‘Philip Guston Now’ at the National Gallery of Art  

“Philip Guston Now” is one of those rare and remarkable exhibitions that manages to be all things at once. It’s a focused retrospective, a beautifully told story of a singular artist. It’s a window into our own history and a mirror onto our present moment that avoids ponderous didactics and cheap comparisons. It is a survey of Western art history in microcosm — from the Renaissance through postmodernism (and newspaper comics). It’s a love letter to the presence of art, to paint, to museums, to preposterously huge canvases on even huger walls.

It is surprising, revealing, funny, sad, mesmerizing and relatable. It’s awesome. 

Maybe I should confess my bias. Philip Guston is one of my favorite painters, and I’ve been anticipating this exhibition for about a decade, and throughout the years-long delays due to the pandemic and further complications related to the Black Lives Matter revolution. The latter precipitated a moral reckoning, a crisis of faith and a foundational restructuring among arts institutions across the country. There was a moment there when this exhibition, another celebration of a dead white man, was almost certainly on the chopping block. 

Thankfully, the exhibition prevailed — in no small part because Guston’s own biography subsumes perfectly into the combustible sociopolitical ether our country now occupies. 

Born in 1913 in Montreal to Jewish parents who had fled persecution in Ukraine, Guston was a self-taught artist and intellectual with a high school diploma. When his family moved to Los Angeles in 1922, he was surrounded by racism and antisemitism. Los Angeles was politically dominated by the Ku Klux Klan in the twenties and thirties — John Clinton Porter, the city’s Mayor from 1929-1933, was even a local Klan leader (seriously). 

In 1935 — like many American Jews with ambition and aspiration (including my own grandfather) — he changed his name. “Goldstein” became Guston. 

He was politically radical, making socially conscious murals and antiwar paintings in a kaleidoscopic style that fused influences from Hellenism and the Venetian Renaissance to Cubism and great modern muralists like Thomas Hart Benton and Diego Rivera. 

Interestingly, despite being intrinsic to Abstract Expressionism in retrospect, Guston wasn’t actually there during its genesis in 1940s New York City. While his high school classmate Jackson Pollock and all the other AbEx legends were inventing abstraction in Greenwich Village, Guston was teaching art in Iowa to support his family and making politically charged representational paintings. 

It was only when he moved to New York in the late forties that he discovered abstraction. But when he found it, he leaned in. His abstractions became a relief, a place where he was able to keep out the violence of the world. 

Guston’s abstractions are pretty marvelous, happy, almost childlike — big, square canvases that bulge with color in the center and dissipate toward the edges. It was also during this time that he found his color palette — pastel pinks, reds and blues, punctuated by acid green and soda-pop orange — which he held onto for the rest of his life.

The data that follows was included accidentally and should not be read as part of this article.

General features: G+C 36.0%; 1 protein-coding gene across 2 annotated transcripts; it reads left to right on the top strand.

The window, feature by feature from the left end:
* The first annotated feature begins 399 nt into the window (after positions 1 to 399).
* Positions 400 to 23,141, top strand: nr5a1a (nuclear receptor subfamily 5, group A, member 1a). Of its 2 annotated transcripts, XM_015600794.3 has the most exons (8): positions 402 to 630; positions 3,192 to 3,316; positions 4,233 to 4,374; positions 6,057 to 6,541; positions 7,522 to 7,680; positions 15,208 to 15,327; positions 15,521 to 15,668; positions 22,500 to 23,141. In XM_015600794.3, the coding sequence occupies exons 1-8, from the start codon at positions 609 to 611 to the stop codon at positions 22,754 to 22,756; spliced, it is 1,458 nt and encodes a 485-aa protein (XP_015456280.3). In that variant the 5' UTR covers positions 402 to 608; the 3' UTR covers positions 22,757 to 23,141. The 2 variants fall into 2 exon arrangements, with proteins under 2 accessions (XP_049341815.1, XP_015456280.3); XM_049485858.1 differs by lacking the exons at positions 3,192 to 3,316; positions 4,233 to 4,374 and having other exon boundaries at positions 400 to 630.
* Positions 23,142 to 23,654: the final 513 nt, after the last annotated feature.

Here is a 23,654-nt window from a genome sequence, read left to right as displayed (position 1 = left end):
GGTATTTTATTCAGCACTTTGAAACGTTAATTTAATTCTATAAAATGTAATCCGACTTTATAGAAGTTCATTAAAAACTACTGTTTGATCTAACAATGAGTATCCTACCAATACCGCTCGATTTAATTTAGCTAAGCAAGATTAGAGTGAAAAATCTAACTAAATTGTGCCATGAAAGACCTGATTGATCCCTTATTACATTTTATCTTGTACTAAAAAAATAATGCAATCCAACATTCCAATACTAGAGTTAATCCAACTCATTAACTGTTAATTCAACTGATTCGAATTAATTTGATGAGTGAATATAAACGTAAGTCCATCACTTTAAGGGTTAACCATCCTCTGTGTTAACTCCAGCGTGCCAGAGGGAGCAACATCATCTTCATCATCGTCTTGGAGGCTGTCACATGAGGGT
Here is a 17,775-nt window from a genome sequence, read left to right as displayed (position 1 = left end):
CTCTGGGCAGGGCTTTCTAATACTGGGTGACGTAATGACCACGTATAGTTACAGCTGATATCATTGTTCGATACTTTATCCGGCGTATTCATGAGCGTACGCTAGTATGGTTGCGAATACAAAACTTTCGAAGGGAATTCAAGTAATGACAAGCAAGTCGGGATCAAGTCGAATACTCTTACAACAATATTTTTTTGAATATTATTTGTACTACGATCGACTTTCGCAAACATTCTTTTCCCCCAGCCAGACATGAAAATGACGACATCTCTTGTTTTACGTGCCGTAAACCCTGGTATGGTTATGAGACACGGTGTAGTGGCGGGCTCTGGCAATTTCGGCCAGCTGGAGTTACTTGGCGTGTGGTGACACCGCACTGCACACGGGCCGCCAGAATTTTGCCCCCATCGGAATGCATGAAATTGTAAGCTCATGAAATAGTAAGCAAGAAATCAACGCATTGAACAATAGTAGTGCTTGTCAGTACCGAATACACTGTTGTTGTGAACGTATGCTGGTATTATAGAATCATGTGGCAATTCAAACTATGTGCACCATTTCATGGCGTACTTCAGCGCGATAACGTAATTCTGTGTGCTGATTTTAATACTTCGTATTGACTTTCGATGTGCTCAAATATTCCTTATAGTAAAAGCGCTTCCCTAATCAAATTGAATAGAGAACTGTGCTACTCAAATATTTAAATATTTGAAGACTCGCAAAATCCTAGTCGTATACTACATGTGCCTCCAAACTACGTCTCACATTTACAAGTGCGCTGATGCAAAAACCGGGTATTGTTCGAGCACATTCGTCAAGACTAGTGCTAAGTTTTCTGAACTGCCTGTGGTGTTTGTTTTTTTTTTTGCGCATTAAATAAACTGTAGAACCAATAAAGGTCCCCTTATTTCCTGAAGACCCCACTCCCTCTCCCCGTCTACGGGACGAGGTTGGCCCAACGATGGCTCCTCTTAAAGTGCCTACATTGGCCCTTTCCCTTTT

But eventually the outside world crept back in.

From the 1950s until the mid-sixties his palette gradually darkened and he was increasingly plagued by the urgency to deal in his work with the stuff of the world: wars, assassinations, protests, human rights, history. He clearly felt guilty bearing witness to the torment of the world and then going back to his studio to play with colors. 

During this period, Guston visibly oscillates between abstraction and representation. His work looks physically conflicted. Black lines struggling for clarity and form, scratched across sheets of paper like messages from a purgatoried ghost. 

Ultimately, figuration won out, but the thing that was birthed was bizarre, crude, challenging and almost universally condemned by critics. And it’s not hard to see why. 

His paintings became a kind of phantasmagorical comic strip series, featuring two central characters: a hooded Klansman and a disembodied, bloodshot eyeball with a five o’clock shadow. They smoke cigarettes, paint stupid paintings, suffer from insomnia and generally loaf about in a kind of Looney Tunes ghetto. Sometimes God makes an appearance, a giant hand descending from of the sky, just to screw around. 

These paintings, among other weird things, are nihilistic allusions to the staggering atrocities of the 20th century. Guston also seems to reject the slick cool of postmodernism in exchange for a proletariat visual language, siphoning influence from comic artists like George Herriman and Robert Crumb more than anything else. (There is also an entire separate exhibition in an adjacent set of galleries devoted, essentially, to Guston’s obsessive hatred of Richard Nixon.)  

Together these paintings create a uniquely American fever dream. They are not pleasant. You would not want them hanging in your home. But they also might be the most relevant, engaged, empathetic, important and human paintings of their time. 

Willem de Kooning was often hailed as the painter’s painter of his generation. An immigrant with classical arts training who came to this country as an illegal stowaway on a cargo ship from Rotterdam, de Kooning built a successful career as a designer in New York before giving it up to paint in relative destitution for twenty years. He felt the urgency of art and the transcendence of America in his bones. “Do you know what your real subject is?” he once said to Guston. “It’s freedom.” 


“Philip Guston Now” runs through Aug. 27 at the National Gallery of Art .

Philip Guston, “Painter’s Table,” 1973, oil on canvas.


Philip Guston, “The Ladder,” 1978, oil on canvas. Gift of Edward R. Broida. Copyright, the Estate of Philip Guston.


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